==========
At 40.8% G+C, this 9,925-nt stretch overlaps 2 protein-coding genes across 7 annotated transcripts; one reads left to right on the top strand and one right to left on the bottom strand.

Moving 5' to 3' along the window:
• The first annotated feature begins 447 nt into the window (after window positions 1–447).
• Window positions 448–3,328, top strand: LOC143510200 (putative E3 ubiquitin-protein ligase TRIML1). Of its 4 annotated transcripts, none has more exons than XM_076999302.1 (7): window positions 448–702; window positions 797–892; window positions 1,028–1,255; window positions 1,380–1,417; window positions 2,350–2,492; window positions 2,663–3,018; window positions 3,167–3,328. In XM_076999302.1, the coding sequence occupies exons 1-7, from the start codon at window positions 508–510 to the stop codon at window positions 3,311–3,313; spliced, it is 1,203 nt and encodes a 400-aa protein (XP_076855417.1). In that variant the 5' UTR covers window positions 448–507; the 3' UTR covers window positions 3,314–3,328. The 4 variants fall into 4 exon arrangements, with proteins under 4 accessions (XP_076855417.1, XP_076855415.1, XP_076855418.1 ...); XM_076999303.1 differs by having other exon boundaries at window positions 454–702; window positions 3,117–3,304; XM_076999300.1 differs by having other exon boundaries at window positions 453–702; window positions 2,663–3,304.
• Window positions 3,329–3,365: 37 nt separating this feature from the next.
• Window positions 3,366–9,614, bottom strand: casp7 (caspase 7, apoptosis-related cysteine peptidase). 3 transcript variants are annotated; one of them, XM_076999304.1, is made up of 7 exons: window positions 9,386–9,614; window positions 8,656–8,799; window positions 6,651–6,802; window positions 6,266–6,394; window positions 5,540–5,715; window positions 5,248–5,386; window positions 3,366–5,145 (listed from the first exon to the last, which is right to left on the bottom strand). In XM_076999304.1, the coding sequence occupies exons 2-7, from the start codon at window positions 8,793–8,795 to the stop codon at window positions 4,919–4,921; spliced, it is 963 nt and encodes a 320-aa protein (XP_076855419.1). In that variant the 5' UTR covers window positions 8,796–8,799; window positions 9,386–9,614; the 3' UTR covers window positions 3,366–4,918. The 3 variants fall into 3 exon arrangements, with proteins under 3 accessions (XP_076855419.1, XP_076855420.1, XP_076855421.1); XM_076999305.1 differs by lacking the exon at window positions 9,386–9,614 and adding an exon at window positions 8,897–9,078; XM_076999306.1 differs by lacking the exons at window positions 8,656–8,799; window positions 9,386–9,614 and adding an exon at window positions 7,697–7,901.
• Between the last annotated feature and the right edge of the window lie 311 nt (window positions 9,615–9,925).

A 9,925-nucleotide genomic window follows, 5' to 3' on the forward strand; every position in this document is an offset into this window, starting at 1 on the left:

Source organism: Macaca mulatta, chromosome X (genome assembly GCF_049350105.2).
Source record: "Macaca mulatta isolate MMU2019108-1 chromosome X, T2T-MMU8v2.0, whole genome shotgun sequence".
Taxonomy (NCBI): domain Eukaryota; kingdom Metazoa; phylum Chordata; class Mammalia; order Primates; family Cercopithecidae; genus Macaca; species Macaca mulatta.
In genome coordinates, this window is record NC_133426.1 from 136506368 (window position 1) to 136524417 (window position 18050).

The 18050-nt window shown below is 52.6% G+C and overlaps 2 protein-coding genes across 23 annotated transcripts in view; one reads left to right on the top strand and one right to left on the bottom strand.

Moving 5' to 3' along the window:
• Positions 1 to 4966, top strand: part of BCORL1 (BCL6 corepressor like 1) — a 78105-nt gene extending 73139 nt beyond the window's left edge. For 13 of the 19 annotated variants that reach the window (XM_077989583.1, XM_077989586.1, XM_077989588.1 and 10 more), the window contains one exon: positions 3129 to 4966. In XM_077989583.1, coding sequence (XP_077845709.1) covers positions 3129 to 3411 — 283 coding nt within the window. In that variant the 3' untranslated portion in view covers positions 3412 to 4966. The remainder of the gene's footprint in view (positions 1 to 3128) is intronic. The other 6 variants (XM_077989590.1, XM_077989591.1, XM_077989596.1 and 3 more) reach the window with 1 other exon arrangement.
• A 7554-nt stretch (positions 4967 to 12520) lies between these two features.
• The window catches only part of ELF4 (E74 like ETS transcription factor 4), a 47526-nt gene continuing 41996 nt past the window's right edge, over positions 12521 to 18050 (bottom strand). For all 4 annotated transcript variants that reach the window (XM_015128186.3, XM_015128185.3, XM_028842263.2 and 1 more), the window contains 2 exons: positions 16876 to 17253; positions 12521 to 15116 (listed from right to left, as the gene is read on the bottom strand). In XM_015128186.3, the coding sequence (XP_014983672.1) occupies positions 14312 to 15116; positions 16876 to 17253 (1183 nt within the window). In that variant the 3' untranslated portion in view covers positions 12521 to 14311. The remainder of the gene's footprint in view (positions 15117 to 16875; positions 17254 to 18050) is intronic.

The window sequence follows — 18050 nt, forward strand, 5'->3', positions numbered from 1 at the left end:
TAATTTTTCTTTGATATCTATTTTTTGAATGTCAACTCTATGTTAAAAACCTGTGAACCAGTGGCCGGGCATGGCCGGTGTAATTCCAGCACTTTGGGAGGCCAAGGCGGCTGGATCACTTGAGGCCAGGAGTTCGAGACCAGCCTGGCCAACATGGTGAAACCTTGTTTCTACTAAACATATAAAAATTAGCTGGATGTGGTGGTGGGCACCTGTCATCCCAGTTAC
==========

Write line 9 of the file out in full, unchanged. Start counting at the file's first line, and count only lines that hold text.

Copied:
Source organism: Macaca mulatta, chromosome X (genome assembly GCF_049350105.2).